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C.-Y. Cheng, P.-J. Lee, R. Wojciechowski, J. E. Bailey-Wilson, C. J. Liu; Structure-Function Correlations Using Scanning Laser Polarimetry in Primary Angle-Closure Glaucoma and Primary Open Angle Glaucoma. Invest. Ophthalmol. Vis. Sci. 2008;49(13):1559.
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© ARVO (1962-2015); The Authors (2016-present)
To assess the correlations between retinal nerve fiber layer (RNFL) thickness measured with scanning laser polarimetry (SLP) and visual field (VF) sensitivity measured with standard automated perimetry in primary open angle glaucoma (POAG) and primary angle-closure glaucoma (PACG).
Fifty patients with POAG and 56 patients with PACG were examined with SLP (GDx VCC) and Humphrey VF analyzer 24-2 program. VF sensitivities were expressed as mean deviation (MD, in dB) and mean sensitivity (MS, in dB and unlogged 1/L scale). Correlations between RNFL thickness and VF sensitivity were estimated by Spearman’s rank correlation coefficient (rs), and multivariate quantile regression models (pseudo R2) to adjust for potential confounders. The correlations were determined globally and for six RNFL regions (superonasal, superotemporal, temporal, inferonasal, inferotemporal, and temporal) and their corresponding VF regions.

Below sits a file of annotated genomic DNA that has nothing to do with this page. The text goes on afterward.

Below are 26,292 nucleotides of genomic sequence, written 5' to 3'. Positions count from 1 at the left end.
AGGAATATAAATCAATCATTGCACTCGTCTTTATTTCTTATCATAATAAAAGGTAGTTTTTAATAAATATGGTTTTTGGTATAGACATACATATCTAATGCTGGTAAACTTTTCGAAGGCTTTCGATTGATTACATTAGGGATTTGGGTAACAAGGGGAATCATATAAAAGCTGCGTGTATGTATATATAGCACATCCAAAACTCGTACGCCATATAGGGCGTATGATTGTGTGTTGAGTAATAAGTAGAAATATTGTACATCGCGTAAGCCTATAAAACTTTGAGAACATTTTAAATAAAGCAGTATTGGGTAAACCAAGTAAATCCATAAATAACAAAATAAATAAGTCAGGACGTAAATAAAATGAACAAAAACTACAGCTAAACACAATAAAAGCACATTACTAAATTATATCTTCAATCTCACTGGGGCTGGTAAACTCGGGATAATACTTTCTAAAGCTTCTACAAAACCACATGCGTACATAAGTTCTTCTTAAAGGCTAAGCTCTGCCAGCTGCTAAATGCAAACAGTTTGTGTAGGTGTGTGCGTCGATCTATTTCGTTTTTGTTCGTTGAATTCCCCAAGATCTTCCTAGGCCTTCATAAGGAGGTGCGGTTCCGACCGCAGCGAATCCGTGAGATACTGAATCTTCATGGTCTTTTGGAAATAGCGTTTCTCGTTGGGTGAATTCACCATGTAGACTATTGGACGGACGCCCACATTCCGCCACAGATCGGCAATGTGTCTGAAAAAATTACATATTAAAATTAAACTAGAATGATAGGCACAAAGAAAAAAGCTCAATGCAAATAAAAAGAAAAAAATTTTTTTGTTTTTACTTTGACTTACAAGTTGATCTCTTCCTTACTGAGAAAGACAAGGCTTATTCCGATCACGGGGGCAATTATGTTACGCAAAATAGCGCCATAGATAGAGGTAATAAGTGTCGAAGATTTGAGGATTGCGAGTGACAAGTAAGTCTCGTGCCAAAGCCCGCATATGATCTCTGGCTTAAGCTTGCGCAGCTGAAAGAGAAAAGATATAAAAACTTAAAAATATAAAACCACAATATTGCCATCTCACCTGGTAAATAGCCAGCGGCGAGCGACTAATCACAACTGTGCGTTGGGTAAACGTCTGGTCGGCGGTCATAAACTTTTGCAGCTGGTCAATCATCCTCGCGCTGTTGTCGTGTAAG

The average RNFL thickness was 38.32 ± 7.71 µm in the POAG group and 38.64 ± 6.76 µm in the PACG group (P = 0.822). The correlation between RNFL thickness and MD was weaker in the PACG group (rs = 0.44, P <0.001, pseudo R2 = 0.13) than in the POAG group (rs = 0.54, P <0.001, pseudo R2 = 0.24). A similar trend of weaker correlation in the PACG group was observed when VF sensitivity was expressed as MS, both in dB and 1/L scale. For the six regions, the structure-function correlations were significant at the superotemporal (rs = 0.62), superonasal (rs = 0.56), inferonasal (rs = 0.54), and inferotemporal (rs = 0.52) regions in the POAG group (all P <0.001). The correlations were statistically significant only at the superotemporal (rs = 0.55) and inferotemporal (rs = 0.48) regions in the PACG group (both P <0.001).
The results suggest that structure-function correlations are higher in eyes with POAG than PACG. The disparity in the strength of structure-function correlations between POAG and POAG may be caused by differences in the pathophysiology of optic neuropathy between these 2 forms of glaucoma.
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